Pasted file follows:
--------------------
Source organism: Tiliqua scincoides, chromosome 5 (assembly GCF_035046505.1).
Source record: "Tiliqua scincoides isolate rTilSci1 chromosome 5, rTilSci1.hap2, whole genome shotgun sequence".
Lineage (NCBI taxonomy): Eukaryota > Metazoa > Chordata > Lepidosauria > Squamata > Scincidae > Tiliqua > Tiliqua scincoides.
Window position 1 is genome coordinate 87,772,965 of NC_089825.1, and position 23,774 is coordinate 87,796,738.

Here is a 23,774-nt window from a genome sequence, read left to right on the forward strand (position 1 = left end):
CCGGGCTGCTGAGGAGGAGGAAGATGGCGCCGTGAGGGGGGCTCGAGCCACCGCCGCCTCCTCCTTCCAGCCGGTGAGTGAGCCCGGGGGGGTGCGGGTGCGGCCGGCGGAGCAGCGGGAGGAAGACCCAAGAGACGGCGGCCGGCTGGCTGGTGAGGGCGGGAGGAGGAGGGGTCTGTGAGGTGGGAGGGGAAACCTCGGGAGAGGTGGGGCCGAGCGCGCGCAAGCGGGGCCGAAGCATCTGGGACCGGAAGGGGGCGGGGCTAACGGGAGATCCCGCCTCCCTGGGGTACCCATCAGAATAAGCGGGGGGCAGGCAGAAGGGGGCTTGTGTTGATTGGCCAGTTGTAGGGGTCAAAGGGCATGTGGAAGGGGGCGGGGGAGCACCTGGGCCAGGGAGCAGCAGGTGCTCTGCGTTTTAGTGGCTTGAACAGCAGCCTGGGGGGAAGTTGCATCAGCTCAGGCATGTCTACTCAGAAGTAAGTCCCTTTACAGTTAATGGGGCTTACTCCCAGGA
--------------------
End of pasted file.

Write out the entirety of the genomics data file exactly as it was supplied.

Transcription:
Source organism: Tiliqua scincoides, chromosome 5 (assembly GCF_035046505.1).
Source record: "Tiliqua scincoides isolate rTilSci1 chromosome 5, rTilSci1.hap2, whole genome shotgun sequence".
Lineage (NCBI taxonomy): Eukaryota > Metazoa > Chordata > Lepidosauria > Squamata > Scincidae > Tiliqua > Tiliqua scincoides.
Window position 1 is genome coordinate 87,772,965 of NC_089825.1, and position 23,774 is coordinate 87,796,738.

Here is a 23,774-nt window from a genome sequence, read left to right on the forward strand (position 1 = left end):
CCGGGCTGCTGAGGAGGAGGAAGATGGCGCCGTGAGGGGGGCTCGAGCCACCGCCGCCTCCTCCTTCCAGCCGGTGAGTGAGCCCGGGGGGGTGCGGGTGCGGCCGGCGGAGCAGCGGGAGGAAGACCCAAGAGACGGCGGCCGGCTGGCTGGTGAGGGCGGGAGGAGGAGGGGTCTGTGAGGTGGGAGGGGAAACCTCGGGAGAGGTGGGGCCGAGCGCGCGCAAGCGGGGCCGAAGCATCTGGGACCGGAAGGGGGCGGGGCTAACGGGAGATCCCGCCTCCCTGGGGTACCCATCAGAATAAGCGGGGGGCAGGCAGAAGGGGGCTTGTGTTGATTGGCCAGTTGTAGGGGTCAAAGGGCATGTGGAAGGGGGCGGGGGAGCACCTGGGCCAGGGAGCAGCAGGTGCTCTGCGTTTTAGTGGCTTGAACAGCAGCCTGGGGGGAAGTTGCATCAGCTCAGGCATGTCTACTCAGAAGTAAGTCCCTTTACAGTTAATGGGGCTTACTCCCAGGA